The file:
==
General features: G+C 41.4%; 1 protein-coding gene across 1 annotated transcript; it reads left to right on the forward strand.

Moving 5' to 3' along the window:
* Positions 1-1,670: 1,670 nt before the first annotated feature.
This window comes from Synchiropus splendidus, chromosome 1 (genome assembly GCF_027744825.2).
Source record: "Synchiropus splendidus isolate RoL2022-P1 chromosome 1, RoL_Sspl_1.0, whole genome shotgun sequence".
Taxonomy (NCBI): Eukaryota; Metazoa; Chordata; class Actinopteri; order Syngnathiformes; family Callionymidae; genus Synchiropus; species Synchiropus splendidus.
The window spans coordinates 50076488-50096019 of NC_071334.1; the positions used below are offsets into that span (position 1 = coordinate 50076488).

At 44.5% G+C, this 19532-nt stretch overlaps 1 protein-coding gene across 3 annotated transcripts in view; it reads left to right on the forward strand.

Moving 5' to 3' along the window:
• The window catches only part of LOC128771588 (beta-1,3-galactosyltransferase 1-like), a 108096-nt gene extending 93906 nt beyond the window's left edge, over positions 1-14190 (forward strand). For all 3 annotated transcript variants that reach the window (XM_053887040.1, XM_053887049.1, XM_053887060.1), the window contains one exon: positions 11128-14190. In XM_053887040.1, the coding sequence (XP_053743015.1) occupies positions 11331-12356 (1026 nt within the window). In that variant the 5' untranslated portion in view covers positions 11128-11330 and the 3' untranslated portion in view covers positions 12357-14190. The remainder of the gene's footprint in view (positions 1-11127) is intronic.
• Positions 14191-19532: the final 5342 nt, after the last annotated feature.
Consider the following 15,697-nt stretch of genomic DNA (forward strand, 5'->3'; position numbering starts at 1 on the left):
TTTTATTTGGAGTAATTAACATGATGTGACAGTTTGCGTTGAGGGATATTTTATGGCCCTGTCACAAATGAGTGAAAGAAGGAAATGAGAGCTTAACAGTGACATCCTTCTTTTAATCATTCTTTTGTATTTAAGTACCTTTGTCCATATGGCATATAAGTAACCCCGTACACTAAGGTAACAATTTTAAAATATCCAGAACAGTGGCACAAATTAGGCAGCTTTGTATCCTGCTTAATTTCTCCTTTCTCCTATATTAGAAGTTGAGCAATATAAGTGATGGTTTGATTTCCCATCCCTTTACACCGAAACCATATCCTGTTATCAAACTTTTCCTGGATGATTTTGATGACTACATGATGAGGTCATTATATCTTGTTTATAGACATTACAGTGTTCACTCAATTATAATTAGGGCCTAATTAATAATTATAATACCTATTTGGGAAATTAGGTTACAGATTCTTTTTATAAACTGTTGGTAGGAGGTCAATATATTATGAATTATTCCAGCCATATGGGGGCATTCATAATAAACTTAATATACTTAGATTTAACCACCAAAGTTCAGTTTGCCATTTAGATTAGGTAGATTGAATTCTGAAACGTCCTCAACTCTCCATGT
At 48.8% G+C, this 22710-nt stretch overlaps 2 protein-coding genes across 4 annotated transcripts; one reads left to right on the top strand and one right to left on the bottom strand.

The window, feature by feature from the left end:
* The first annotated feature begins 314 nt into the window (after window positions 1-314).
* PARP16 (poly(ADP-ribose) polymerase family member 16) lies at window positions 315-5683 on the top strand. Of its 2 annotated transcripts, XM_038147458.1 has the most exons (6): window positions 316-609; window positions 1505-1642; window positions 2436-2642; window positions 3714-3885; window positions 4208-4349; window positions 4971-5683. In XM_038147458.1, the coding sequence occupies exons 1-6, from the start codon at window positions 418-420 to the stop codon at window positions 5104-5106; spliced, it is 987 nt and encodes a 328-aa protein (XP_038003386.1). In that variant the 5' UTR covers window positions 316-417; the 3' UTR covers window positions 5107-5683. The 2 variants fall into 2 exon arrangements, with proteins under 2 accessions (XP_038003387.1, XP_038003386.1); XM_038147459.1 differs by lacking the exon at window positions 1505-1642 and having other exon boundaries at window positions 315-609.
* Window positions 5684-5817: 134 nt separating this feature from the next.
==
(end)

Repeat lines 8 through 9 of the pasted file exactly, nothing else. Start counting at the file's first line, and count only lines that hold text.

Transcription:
At 44.5% G+C, this 19532-nt stretch overlaps 1 protein-coding gene across 3 annotated transcripts in view; it reads left to right on the forward strand.

Moving 5' to 3' along the window: